The Chronicle of Higher Education has a rather depressing interview with Nobel Laureate Carl Wieman on the subject of science teaching. Carl is one of the leaders in efforts to significantly improve student learning of science by utilizing state-of-the-art pedagogical principles (e.g A D- in science education). He and others have demonstrated that remarkable improvements in learning can be obtained for a broad variety of disciplines in institutions of widely differing characteristics by using improved pedagogy (e.g How Learning Works.)
Most recently, he has tried to expand adoption of these approaches from the bully pulpit of his position as Associate Director of Science of The White House's Office of Science and Technology Policy. As described in the Chronicle article:
At the White House, Mr. Wieman tried to figure out what might actually get colleges and their faculty members to adopt proven teaching practices. His centerpiece idea was that American colleges and universities, in order to remain eligible for the billions of dollars the federal government spends annually on scientific research, should be required to have their faculty members spend a few minutes each year answering a questionnaire that would ask about their usual types of assignments, class materials, student interaction, and lecture and discussion styles.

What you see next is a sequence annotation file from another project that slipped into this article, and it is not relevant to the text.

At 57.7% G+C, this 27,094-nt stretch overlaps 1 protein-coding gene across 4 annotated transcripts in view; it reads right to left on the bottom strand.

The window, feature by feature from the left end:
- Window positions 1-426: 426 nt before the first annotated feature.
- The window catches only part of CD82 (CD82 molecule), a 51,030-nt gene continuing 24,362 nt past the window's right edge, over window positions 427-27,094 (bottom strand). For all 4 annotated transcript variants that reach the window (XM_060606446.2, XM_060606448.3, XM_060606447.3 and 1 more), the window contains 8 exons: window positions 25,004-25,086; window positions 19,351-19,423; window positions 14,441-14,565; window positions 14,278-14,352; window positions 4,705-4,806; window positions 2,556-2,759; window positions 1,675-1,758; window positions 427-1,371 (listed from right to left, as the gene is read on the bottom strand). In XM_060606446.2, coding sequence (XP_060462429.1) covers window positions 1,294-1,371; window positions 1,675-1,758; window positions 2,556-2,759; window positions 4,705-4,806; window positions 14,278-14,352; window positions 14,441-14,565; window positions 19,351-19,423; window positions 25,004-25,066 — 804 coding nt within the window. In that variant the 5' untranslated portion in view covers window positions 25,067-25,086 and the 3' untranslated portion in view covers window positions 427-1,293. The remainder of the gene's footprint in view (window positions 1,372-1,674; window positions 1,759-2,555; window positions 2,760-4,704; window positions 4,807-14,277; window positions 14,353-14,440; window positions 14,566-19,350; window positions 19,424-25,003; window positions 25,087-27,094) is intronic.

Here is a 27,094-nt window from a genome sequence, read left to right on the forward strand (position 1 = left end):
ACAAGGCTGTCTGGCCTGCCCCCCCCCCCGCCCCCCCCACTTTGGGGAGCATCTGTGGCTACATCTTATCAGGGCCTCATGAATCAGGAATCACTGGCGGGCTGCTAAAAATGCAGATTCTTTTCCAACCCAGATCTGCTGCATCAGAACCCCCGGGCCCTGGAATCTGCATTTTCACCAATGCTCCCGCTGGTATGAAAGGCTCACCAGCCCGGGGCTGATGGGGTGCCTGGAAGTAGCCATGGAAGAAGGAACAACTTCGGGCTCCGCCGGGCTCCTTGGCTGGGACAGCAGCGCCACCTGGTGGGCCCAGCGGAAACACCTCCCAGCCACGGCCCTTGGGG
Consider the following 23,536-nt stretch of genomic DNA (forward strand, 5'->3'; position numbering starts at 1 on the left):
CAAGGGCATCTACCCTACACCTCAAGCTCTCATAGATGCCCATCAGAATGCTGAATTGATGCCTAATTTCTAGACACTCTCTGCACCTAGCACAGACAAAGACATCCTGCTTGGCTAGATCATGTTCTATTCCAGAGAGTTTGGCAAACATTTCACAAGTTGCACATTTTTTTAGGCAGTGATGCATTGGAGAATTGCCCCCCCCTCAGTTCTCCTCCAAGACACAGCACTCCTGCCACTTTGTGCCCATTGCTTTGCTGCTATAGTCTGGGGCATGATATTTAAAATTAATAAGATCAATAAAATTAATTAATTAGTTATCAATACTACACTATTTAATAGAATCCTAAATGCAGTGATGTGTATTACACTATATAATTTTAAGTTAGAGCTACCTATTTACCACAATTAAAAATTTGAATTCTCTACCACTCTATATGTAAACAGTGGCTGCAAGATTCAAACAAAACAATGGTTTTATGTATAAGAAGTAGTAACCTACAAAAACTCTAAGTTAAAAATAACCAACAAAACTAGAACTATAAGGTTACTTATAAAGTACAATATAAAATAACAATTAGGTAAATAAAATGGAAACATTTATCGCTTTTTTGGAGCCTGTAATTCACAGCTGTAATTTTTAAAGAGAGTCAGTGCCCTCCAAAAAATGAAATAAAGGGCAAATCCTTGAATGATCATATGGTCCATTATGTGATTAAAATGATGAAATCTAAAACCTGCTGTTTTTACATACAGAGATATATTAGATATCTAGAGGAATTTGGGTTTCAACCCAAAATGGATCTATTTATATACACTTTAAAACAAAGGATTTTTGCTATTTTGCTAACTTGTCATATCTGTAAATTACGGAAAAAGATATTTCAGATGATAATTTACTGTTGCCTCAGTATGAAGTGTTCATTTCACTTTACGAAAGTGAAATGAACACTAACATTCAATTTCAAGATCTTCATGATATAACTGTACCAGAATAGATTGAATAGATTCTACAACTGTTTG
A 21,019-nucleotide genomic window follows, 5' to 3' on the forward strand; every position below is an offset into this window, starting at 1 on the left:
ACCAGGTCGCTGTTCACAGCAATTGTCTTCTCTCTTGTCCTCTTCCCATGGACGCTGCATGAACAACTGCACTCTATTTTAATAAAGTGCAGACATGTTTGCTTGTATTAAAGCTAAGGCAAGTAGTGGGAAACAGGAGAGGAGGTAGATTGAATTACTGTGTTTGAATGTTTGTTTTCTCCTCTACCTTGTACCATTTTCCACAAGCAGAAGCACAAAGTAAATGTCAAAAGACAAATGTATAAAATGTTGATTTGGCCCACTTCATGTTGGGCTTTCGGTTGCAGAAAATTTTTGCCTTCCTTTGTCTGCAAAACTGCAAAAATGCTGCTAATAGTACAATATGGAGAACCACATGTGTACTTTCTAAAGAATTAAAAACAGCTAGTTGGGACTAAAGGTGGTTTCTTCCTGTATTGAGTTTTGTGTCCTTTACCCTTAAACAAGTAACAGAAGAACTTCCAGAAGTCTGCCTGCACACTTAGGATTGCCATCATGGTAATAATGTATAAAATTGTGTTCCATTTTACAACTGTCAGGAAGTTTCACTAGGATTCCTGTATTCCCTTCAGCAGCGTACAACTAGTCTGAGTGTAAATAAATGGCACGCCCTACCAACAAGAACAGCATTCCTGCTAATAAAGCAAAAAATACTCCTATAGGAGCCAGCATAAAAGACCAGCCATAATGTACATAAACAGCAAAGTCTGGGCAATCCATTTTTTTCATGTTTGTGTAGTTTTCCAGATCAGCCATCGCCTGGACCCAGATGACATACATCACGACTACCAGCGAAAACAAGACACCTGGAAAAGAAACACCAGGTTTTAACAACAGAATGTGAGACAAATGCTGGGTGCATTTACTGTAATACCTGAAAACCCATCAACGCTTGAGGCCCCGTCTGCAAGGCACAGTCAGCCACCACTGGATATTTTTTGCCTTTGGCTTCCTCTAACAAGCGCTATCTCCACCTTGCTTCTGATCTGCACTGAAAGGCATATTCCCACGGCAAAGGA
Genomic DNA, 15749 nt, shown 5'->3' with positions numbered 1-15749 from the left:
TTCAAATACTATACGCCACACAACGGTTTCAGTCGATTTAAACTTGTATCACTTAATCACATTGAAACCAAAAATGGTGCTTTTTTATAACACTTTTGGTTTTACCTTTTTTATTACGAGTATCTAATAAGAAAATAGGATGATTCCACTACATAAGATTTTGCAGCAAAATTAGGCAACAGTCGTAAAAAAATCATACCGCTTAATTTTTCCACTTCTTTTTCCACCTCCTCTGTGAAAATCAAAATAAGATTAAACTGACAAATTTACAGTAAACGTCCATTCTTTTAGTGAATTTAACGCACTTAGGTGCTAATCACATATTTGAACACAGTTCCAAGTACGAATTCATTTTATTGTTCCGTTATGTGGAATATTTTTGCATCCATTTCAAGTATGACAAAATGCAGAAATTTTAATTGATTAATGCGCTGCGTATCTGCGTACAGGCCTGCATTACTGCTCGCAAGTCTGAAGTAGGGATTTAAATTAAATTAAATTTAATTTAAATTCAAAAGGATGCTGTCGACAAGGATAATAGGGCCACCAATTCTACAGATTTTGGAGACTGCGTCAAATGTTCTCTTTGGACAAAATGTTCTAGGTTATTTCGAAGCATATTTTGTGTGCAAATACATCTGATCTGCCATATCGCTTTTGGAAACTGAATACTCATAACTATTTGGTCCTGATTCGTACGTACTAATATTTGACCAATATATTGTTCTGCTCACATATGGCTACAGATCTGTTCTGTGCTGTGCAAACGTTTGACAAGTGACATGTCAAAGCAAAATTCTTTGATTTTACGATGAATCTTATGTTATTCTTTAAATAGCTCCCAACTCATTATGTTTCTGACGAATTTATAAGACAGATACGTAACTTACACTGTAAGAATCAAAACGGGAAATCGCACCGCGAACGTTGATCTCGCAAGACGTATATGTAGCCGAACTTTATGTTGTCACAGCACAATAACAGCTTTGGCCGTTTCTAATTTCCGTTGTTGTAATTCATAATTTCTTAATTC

Mr. Wieman believed that a moment or two of pondering such concepts might lead some instructors to reconsider their approaches. Also, Mr. he (sic) says, data from the responses might give parents and prospective students the power to choose colleges that use the most-proven teaching methods.